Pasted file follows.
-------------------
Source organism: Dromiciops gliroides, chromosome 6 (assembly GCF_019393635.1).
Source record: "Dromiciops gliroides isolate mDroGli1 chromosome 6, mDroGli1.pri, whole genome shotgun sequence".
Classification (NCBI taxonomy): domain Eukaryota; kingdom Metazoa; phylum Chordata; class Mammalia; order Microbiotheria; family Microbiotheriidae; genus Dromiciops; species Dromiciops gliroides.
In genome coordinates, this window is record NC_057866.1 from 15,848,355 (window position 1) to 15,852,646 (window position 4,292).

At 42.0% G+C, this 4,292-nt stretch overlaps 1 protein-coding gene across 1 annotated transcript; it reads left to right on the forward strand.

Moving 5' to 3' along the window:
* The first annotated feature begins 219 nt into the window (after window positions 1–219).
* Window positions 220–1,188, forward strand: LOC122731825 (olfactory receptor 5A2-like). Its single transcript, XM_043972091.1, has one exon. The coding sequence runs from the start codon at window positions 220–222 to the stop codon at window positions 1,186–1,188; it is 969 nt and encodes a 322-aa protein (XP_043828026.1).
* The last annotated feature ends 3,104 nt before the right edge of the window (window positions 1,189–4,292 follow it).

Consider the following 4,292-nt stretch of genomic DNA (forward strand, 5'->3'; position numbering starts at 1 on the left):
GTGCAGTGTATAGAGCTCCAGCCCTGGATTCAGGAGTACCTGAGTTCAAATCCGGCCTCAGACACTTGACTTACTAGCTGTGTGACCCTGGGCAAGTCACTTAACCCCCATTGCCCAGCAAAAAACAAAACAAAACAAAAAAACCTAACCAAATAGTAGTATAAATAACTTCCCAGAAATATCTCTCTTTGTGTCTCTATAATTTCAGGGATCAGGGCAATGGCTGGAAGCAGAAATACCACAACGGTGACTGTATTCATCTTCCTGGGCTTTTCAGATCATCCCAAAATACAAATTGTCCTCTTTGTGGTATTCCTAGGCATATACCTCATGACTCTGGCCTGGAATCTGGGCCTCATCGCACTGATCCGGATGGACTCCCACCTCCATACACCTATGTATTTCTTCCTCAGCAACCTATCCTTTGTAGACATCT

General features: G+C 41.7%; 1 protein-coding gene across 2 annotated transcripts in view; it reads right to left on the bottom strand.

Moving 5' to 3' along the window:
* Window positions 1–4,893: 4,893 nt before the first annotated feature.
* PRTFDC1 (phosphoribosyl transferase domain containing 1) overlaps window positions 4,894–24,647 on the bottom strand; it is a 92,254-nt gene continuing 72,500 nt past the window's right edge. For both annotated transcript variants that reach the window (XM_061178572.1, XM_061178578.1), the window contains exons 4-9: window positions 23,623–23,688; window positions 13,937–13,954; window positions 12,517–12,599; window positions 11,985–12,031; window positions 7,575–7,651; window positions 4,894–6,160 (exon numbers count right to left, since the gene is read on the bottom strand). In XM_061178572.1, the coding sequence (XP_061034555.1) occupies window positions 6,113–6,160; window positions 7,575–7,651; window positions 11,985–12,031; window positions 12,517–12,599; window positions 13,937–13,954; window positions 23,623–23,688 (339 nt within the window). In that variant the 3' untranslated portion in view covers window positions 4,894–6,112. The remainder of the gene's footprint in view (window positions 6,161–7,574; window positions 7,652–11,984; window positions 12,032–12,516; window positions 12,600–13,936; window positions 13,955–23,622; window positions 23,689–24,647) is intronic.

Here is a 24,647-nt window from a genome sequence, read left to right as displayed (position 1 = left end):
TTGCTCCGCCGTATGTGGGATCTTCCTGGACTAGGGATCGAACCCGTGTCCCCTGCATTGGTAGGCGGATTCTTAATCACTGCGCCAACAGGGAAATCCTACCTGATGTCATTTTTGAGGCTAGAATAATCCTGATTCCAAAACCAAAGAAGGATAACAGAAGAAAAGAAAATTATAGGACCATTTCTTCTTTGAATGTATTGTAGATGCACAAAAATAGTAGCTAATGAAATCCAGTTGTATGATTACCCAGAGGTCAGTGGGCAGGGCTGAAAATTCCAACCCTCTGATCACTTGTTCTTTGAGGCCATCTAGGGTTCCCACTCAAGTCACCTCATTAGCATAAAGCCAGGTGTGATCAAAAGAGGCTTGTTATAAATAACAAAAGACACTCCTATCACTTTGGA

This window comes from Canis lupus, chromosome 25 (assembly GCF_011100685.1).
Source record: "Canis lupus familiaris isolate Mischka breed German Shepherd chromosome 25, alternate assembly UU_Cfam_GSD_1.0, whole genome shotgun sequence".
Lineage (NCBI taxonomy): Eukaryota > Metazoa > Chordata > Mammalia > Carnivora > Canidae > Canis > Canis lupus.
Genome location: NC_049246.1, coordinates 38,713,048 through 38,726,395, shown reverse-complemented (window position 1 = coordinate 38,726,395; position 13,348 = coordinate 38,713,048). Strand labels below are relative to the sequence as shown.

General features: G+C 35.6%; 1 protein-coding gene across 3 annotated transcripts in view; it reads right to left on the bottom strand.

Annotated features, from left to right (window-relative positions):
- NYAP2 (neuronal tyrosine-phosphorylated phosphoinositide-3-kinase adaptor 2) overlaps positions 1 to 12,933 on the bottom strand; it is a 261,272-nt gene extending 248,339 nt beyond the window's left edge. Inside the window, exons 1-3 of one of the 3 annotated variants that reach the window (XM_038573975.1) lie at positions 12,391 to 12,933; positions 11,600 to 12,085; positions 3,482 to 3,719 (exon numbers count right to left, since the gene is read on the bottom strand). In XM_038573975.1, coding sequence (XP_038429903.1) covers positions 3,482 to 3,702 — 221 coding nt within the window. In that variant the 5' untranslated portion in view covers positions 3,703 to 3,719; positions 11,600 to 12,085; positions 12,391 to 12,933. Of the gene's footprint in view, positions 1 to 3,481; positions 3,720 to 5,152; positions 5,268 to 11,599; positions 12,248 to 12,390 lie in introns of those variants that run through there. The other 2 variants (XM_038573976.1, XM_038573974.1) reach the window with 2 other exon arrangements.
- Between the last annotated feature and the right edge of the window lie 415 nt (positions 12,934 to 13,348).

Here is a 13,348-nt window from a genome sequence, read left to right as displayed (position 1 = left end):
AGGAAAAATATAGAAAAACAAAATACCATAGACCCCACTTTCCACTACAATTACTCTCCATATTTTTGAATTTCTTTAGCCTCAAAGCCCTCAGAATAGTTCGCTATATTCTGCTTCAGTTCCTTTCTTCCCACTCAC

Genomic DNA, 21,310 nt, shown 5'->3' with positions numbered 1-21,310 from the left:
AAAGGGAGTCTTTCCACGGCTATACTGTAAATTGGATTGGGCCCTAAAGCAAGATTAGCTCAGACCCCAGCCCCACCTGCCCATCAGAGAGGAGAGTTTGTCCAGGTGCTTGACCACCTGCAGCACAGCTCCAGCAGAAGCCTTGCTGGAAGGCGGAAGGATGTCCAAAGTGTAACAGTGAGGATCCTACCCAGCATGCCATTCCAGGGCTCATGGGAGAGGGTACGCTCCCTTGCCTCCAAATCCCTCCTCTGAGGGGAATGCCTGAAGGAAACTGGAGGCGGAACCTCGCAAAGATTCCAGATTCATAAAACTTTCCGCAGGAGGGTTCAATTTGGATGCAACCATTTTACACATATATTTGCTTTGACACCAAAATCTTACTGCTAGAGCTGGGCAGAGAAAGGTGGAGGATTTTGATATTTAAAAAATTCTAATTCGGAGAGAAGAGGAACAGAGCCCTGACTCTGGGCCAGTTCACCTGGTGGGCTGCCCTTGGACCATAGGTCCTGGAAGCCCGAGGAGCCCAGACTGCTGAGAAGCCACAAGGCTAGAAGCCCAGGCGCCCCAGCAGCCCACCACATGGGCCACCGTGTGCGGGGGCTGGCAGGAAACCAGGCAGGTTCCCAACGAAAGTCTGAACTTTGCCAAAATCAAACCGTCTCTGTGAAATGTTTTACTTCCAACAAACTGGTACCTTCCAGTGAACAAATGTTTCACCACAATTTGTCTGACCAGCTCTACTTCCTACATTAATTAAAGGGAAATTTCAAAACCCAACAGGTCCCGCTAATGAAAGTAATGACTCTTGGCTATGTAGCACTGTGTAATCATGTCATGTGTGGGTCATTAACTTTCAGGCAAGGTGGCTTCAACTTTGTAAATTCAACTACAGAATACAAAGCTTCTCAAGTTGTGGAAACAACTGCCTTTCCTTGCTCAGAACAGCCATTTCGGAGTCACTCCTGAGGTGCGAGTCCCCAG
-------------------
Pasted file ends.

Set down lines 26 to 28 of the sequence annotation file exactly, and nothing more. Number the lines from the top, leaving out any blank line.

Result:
Here is a 13,348-nt window from a genome sequence, read left to right as displayed (position 1 = left end):
AGGAAAAATATAGAAAAACAAAATACCATAGACCCCACTTTCCACTACAATTACTCTCCATATTTTTGAATTTCTTTAGCCTCAAAGCCCTCAGAATAGTTCGCTATATTCTGCTTCAGTTCCTTTCTTCCCACTCAC

Genomic DNA, 21,310 nt, shown 5'->3' with positions numbered 1-21,310 from the left: